Capital One Financial has reportedly acquired Walmart’s card receivables, the bank’s chairman and CEO, Richard Fairbank, said yesterday.
Terms of the transaction were not disclosed.
After touting the bank’s card partnership with Walmart, Fairbank said during Cap One’s fourth-quarterter earnings call Tuesday that the bank has entered into a “definitive agreement” with Walmart to acquire the co-branded, private-label credit card receivables. He said the deal includes $9 billion of receivables.
But plans for collaboration between the bank and mega-retailer do not appear as though they will end at cards.
“Pulling up, we’re eager to work with Walmart to leverage payments innovation, digital capabilities and data, and analytics to deepen relationships, drive digital adoption and create exceptional customer experience,” he said.
Asked later about the bank’s and Walmart’s philosophical approach to the partnership, Fairbank said the first word he would put out there is “digital.”
He said the partnership is “right at the vortex of the growth opportunity” that Walmart has put at the top of its “entire strategic priority.” He said the retailer is transforming itself “not only technologically, but, particularly, to be a really big player in the online retailing space.”
“Technology is going to be incredibly important, driving digital activation and activity, and there’s, I think, quite a bit of market aspiration,” Fairbank continued. “If you look, actually, at Walmart’s customer base, there is a lot of that market — people there and a lot of opportunity. Now the key is to turn that opportunity into real digital buying power and that’s what Walmart is focused on and I think we’re going to be there to help on that.”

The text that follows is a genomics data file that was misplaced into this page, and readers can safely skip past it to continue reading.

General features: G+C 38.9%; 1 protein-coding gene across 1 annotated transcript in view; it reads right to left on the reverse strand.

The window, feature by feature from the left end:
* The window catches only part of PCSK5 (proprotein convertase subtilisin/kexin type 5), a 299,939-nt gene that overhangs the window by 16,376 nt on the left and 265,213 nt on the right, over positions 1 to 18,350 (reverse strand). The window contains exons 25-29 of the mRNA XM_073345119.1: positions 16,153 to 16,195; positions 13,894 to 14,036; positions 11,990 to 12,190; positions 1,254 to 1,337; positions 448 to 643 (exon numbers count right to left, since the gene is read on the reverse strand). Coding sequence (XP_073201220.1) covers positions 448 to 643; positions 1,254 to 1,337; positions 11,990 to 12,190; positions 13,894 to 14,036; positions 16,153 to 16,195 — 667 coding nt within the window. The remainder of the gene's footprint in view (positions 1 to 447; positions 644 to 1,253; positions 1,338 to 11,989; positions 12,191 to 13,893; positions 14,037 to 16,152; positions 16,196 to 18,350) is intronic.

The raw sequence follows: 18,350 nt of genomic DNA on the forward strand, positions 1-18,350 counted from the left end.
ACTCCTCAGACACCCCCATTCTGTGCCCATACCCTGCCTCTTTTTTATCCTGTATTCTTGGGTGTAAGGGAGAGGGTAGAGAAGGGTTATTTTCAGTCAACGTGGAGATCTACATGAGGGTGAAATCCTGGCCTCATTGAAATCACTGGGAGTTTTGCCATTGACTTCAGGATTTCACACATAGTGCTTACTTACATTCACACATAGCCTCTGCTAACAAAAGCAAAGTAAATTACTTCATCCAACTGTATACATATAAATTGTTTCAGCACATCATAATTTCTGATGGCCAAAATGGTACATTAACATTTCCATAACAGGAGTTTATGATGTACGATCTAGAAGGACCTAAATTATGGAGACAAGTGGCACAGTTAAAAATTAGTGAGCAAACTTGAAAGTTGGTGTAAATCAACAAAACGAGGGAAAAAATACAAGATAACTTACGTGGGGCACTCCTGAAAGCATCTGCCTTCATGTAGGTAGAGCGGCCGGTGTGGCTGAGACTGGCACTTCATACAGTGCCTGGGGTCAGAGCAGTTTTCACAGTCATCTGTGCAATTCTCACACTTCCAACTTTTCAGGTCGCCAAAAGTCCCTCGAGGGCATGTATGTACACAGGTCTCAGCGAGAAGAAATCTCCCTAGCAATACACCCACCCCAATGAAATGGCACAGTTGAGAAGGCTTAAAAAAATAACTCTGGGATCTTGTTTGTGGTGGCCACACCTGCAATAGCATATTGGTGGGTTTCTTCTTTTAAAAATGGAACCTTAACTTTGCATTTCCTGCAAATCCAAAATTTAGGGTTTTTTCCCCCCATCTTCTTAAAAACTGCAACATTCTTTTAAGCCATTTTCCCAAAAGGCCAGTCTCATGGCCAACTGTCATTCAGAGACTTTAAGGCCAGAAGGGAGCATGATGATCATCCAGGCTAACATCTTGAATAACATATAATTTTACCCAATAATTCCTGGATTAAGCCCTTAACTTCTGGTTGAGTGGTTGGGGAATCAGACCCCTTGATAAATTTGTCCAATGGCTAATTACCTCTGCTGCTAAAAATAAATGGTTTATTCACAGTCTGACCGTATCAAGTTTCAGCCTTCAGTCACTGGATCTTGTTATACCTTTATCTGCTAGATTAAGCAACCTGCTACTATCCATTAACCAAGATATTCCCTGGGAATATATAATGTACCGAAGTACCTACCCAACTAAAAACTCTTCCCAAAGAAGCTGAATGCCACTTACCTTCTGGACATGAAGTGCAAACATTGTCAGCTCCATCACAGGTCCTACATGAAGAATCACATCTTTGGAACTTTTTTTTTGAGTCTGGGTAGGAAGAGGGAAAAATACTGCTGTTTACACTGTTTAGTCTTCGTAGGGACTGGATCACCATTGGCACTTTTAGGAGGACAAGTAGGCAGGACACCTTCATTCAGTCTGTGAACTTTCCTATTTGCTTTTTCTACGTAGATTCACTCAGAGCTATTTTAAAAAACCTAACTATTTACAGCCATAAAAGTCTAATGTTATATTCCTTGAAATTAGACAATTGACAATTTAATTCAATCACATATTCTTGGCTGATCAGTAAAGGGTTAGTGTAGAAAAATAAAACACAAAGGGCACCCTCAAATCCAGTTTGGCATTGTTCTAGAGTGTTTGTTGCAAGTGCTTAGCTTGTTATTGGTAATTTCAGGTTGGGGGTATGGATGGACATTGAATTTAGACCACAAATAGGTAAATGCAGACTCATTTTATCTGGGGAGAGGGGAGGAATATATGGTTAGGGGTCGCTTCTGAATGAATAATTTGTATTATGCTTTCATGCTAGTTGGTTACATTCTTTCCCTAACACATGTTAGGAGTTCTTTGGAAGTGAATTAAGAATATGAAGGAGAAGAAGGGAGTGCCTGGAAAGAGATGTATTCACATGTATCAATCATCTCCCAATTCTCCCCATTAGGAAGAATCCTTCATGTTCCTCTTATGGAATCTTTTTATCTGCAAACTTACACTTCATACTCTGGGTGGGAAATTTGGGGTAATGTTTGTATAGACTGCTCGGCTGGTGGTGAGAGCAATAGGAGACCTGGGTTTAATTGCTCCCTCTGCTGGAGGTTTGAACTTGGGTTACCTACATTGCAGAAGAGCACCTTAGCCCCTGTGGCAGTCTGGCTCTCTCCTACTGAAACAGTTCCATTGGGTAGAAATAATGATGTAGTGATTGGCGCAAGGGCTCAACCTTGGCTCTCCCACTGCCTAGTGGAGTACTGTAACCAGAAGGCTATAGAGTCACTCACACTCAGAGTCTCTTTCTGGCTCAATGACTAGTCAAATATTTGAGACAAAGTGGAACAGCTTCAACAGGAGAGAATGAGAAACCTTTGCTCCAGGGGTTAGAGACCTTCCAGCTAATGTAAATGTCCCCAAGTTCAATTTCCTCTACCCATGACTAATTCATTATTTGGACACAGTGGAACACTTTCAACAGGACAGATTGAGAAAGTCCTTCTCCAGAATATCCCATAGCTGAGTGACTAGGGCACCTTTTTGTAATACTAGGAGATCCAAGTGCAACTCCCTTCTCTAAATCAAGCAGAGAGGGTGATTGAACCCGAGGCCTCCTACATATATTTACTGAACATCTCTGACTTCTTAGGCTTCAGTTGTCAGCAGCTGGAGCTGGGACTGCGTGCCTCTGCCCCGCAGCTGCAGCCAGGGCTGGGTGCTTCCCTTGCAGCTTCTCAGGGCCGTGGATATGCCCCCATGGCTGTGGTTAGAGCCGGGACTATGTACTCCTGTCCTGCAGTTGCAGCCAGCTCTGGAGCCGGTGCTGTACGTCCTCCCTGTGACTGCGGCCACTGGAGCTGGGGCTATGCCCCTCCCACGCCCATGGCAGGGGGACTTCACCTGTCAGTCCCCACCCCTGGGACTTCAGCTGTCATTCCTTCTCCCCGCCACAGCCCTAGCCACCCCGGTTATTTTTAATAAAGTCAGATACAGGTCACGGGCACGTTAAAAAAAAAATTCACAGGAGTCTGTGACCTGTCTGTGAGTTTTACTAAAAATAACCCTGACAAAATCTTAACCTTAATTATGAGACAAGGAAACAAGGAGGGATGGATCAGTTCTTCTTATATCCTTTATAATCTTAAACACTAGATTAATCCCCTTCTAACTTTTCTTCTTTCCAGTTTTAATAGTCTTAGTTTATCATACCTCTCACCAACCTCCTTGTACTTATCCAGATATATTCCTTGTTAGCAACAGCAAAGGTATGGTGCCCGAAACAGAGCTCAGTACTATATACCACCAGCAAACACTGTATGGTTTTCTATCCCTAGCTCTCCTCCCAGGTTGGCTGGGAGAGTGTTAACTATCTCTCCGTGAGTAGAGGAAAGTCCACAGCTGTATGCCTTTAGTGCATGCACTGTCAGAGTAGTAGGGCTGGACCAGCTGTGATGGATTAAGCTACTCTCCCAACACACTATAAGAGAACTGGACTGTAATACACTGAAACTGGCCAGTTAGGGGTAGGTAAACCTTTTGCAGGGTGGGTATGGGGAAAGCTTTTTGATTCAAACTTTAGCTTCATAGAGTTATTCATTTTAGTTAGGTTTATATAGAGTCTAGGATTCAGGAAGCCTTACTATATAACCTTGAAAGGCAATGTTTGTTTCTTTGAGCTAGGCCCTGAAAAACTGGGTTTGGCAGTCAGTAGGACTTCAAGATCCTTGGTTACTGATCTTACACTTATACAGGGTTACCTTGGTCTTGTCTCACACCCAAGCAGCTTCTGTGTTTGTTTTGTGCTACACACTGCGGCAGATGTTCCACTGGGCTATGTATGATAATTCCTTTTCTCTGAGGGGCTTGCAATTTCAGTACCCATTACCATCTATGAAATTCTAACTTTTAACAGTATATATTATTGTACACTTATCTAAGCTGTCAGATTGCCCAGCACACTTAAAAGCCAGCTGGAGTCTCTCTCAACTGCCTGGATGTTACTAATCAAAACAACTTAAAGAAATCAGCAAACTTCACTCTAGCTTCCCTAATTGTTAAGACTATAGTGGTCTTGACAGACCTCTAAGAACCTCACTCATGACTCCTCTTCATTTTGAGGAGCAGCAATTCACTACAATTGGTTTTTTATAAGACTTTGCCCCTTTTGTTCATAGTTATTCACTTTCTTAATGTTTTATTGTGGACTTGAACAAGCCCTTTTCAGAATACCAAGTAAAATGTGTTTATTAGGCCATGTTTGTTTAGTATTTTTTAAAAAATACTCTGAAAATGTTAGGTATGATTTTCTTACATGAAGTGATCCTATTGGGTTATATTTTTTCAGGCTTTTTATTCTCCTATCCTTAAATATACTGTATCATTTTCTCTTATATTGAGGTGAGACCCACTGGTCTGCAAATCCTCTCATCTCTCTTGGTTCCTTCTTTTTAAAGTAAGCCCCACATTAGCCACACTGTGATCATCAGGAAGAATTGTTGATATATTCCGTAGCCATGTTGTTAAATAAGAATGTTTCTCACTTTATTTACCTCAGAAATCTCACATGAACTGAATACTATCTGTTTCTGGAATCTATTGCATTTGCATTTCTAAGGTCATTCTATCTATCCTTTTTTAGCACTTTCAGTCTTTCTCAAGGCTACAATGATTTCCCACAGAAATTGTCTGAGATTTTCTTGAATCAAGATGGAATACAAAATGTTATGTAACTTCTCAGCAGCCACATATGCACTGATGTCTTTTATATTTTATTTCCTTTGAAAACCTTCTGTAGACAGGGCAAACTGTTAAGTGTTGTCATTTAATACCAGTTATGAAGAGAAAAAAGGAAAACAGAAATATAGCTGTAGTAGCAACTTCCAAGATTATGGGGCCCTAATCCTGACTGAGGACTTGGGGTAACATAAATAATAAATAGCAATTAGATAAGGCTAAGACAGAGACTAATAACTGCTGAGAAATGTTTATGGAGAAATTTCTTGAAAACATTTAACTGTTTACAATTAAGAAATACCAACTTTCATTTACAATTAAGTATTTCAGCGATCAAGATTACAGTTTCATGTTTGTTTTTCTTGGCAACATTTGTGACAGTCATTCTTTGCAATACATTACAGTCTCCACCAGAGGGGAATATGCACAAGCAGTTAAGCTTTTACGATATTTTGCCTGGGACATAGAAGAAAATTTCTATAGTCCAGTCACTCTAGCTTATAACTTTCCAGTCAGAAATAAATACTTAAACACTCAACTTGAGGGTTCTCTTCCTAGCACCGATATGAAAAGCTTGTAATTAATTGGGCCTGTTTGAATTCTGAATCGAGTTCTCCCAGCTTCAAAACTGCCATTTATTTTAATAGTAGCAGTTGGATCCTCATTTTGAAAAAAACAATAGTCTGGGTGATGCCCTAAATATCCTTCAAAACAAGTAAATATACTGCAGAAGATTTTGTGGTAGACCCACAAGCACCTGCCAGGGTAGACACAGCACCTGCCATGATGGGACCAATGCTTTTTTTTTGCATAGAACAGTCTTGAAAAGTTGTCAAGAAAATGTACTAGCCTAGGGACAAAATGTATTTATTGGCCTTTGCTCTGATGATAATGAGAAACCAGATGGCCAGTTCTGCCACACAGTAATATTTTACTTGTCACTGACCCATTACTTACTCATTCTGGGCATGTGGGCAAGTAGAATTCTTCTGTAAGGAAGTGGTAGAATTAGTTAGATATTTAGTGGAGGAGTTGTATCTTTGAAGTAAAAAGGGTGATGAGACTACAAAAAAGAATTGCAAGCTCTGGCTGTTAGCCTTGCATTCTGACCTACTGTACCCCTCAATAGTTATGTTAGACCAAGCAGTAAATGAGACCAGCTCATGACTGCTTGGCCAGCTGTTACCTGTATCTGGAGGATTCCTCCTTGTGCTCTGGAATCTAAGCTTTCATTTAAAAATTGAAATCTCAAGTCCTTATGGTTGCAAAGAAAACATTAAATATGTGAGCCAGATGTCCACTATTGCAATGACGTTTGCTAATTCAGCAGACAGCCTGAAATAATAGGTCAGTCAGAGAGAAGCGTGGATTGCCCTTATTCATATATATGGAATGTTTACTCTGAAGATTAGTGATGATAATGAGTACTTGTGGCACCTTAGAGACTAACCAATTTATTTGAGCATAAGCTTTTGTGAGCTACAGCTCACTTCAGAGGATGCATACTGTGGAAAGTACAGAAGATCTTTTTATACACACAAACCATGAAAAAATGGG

Spend today, save tomorrow?
Fairbank said Capital One posted “solid results” overall in the fourth quarter of 2018, “as we invest to grow and drive our digital transformation.” He also credited much of the bank’s progress in finding efficiency across the business to its investment in technology.
“We continue to build an enduringly great franchise with the scale, brand capabilities and infrastructure to succeed as the digital revolution transforms our industry and our society,” Fairbank said. “Our digital and technology transformation is accelerating and it’s powering our ability to grow new customer relationships and deepen engagement with new and existing customers.”
Capital One’s non-interest expenses for the fourth quarter of 2018 were up $388 million, or 18%, year-over-year to almost $2.5 billion. CFO Scott Blackley on the earnings call said the increase was “primarily driven by higher marketing.” Fairbank later said the marketing investment is “driving strong growth” in new accounts and purchase volume.
Meanwhile, the stock price fell after missing revenue expectations.Like This Post